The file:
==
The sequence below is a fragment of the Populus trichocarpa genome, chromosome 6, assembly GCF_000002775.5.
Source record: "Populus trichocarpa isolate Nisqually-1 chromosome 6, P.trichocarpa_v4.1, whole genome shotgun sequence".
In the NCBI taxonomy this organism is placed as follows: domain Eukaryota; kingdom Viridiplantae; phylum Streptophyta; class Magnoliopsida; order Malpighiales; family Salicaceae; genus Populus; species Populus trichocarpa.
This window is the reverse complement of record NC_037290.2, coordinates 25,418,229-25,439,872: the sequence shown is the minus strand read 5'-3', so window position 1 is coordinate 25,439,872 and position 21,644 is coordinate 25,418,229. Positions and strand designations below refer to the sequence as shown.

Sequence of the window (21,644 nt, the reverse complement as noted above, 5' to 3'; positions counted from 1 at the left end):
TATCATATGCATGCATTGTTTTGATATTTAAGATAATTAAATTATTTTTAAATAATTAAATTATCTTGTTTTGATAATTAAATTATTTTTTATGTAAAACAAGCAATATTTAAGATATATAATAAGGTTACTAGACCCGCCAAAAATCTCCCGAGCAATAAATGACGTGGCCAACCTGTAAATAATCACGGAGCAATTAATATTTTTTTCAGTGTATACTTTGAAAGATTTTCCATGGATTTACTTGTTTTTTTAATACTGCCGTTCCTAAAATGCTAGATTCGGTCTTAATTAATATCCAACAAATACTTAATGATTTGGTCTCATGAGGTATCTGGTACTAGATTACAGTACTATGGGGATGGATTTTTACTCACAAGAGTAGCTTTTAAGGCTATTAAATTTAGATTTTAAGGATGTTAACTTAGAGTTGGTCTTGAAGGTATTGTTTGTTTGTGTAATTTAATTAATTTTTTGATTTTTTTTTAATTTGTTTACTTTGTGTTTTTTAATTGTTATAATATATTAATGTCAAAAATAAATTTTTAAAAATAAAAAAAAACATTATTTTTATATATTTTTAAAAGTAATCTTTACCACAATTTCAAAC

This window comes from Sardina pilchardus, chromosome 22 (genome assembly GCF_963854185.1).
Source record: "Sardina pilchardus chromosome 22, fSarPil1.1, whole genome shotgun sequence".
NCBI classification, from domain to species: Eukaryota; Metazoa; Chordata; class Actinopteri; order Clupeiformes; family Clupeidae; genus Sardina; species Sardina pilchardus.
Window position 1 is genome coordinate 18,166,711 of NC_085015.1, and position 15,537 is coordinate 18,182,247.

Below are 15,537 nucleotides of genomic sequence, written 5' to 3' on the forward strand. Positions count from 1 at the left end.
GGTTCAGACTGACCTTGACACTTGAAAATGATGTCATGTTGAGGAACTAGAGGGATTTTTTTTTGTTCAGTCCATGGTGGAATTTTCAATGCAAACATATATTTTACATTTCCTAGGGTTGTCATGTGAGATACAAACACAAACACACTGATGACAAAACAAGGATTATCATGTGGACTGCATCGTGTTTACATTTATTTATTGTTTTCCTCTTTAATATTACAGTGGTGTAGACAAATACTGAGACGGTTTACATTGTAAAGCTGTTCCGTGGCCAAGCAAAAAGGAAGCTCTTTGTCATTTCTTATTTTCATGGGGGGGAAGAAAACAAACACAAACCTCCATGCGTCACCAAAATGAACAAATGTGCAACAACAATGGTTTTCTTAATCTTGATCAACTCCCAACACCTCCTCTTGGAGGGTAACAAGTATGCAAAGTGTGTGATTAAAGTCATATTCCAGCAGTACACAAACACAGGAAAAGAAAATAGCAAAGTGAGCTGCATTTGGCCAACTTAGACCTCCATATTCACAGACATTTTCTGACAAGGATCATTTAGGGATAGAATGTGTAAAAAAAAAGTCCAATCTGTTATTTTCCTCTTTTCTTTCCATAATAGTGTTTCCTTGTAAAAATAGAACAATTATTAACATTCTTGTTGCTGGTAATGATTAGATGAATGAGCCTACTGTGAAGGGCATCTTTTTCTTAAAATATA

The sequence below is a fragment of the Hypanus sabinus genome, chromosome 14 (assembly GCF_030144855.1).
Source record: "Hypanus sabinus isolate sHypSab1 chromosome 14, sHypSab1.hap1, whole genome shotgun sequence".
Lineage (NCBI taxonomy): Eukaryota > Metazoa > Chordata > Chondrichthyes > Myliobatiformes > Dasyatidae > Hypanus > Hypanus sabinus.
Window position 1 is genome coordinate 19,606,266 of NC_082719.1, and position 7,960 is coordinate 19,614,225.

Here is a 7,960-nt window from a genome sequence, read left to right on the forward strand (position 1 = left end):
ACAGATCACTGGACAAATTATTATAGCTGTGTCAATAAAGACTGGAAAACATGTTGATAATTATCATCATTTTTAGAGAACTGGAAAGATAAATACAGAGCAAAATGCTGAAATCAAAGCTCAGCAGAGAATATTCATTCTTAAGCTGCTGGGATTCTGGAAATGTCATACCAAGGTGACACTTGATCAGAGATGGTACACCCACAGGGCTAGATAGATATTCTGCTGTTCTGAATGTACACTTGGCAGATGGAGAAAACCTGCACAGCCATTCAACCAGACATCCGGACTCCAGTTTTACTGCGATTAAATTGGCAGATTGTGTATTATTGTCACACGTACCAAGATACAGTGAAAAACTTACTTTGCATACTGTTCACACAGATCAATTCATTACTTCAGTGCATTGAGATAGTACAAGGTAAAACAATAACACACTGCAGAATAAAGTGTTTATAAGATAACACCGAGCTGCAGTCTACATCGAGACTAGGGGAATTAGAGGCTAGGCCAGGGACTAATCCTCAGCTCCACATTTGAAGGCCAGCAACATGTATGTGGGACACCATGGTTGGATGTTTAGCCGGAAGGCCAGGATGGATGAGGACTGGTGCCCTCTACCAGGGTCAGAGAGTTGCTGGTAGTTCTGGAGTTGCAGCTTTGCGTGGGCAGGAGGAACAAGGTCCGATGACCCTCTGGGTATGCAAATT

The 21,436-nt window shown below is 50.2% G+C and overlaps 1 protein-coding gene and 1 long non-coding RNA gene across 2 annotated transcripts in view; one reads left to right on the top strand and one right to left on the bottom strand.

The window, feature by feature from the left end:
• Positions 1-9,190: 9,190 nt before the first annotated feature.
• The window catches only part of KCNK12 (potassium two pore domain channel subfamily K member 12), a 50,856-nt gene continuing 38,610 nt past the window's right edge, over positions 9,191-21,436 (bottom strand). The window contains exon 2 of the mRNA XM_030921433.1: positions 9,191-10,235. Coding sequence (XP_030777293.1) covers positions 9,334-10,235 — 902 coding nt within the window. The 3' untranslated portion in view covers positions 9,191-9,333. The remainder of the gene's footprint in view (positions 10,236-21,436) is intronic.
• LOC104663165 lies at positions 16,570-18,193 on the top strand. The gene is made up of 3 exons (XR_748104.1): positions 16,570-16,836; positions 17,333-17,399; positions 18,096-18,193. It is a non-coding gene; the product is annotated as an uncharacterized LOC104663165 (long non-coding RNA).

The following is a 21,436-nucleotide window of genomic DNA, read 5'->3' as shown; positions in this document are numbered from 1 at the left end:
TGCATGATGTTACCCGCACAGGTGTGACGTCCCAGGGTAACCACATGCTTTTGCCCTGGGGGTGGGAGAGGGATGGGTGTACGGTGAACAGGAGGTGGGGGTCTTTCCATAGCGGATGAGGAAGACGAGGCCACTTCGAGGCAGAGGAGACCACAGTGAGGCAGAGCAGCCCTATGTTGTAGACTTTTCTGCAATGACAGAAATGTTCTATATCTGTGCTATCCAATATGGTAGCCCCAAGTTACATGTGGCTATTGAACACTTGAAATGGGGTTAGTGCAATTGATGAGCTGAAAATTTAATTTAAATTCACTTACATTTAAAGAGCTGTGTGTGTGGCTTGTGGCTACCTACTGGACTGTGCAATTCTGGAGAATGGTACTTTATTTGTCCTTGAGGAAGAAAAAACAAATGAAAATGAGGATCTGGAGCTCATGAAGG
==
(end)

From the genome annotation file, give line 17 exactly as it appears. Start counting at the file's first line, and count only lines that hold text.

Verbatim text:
Here is a 7,960-nt window from a genome sequence, read left to right on the forward strand (position 1 = left end):